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Friday, 08 June 2018 16:09

Raffle Tickets for MPCC Student-Built Car To Go on Sale June 11 in NE

Raffle tickets go on sale June 11 for the 2018 Mid-Plains Community College student-built car. The 1932 Ford Roadster is the 14th car to be raffled by MPCC’s Transportation Division. Raffle tickets go on sale June 11 for the 2018 Mid-Plains Community College student-built car. The 1932 Ford Roadster is the 14th car to be raffled by MPCC’s Transportation Division.

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Raffle tickets go on sale June 11 for the 2018 Mid-Plains Community College student-built car. 

A ticket launch is planned for noon that day at North Platte Buick GMC, 2302 East Fourth St. in North Platte, NE. The event is open to the public.


This year’s car is a 1932 Ford Roadster. It was built by students in MPCC’s classic car restoration, automotive technology and auto body technology programs and is the result of a partnership with Lincoln-based Speedway Motors.


“The partnership with Speedway has been a wonderful experience,” said Bryan Herrick, MPCC’s first-year automotive technology instructor. “We built the car from scratch using mainly Speedway parts. Ninety-five percent of the project came straight from the Speedway catalog. The remaining 5 percent involved our construction of the interior.” 


It’s the first time MPCC has undertaken such a project. The past 13 years, the students restored and modified classic cars. Many of the lessons they learned through that process still applied to building a new car.


For the roadster, automotive tech students were charged with building a new chassis, creating electrical systems and designing and building a new drivetrain.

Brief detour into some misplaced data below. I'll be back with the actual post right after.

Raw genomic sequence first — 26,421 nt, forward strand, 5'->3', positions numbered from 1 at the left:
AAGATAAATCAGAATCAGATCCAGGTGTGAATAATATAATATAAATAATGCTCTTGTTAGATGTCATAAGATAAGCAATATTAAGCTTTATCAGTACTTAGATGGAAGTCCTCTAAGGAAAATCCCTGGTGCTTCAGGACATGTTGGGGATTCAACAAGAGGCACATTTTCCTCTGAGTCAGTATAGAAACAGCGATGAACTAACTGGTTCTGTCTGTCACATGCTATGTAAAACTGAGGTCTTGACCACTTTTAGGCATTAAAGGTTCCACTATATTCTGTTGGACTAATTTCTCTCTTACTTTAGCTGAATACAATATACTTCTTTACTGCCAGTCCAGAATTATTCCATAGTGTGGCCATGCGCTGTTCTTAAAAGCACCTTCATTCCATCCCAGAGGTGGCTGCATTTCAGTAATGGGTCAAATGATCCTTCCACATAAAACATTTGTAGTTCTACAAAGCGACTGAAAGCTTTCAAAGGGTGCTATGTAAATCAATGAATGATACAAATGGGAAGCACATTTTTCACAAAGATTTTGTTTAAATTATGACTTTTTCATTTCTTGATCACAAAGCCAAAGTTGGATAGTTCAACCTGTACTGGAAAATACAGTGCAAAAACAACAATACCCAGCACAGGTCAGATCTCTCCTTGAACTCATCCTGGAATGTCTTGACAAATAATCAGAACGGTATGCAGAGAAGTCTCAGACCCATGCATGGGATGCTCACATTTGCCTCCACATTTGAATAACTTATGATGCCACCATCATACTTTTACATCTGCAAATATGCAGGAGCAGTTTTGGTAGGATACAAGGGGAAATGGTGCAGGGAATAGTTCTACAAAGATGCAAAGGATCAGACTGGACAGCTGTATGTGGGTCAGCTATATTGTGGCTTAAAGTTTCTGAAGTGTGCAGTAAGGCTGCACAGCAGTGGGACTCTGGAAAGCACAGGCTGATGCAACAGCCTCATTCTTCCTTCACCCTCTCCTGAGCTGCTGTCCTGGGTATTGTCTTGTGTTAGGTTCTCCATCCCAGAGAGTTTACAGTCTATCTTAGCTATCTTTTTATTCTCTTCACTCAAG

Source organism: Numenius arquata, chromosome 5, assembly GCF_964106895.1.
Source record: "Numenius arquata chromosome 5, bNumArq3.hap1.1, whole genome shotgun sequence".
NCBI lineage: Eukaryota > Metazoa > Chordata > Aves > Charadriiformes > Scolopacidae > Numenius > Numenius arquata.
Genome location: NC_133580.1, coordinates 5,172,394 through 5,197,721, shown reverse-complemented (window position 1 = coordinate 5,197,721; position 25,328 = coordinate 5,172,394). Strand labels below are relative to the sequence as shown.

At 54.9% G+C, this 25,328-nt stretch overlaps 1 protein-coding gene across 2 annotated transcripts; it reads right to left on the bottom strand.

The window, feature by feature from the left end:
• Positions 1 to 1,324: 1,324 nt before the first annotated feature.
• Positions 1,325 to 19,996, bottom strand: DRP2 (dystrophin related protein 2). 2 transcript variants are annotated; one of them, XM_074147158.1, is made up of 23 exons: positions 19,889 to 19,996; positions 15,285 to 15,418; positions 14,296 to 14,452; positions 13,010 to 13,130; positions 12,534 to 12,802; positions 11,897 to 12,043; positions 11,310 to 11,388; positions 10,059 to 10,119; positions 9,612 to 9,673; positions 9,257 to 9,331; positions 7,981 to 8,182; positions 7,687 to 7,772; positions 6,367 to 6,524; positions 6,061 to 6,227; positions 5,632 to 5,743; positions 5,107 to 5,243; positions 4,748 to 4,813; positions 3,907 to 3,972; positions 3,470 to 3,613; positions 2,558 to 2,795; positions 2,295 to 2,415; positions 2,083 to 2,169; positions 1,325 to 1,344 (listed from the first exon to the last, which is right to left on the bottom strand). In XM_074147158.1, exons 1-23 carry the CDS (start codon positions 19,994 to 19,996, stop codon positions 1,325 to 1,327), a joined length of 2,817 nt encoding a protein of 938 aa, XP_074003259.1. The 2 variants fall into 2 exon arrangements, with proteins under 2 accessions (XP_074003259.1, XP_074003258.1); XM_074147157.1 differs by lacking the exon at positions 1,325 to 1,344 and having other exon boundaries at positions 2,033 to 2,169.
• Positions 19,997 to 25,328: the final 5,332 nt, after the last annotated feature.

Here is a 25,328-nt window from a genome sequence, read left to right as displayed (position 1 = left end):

Auto body students were tasked with fitting the various body components together, painting the exterior and interior surfaces and designing and constructing the seats and upholstery.


“There wasn’t a book of step-by-step instructions,” said Don Wilson, MPCC auto body instructor. “Our students had to learn each process before they could make the various systems work properly and look amazing.”


The goal was to create a car anyone could drive.


The roadster’s drivetrain consists of a 327 GM small block engine with three two-barrel carburetors coupled to a Turbo 350 automatic transmission and a Ford 9” rear end. Four-wheel disc brakes with Rocket racing wheels were also added. The entire car is either painted, chromed, stainless or fabric.


“It turned out amazing,” said Brandon McElwee, auto body student. “To see it come together from start to finish was unbelievable.”


The car will tour the state over the summer, making appearances at car shows, parades and cruise night events. 


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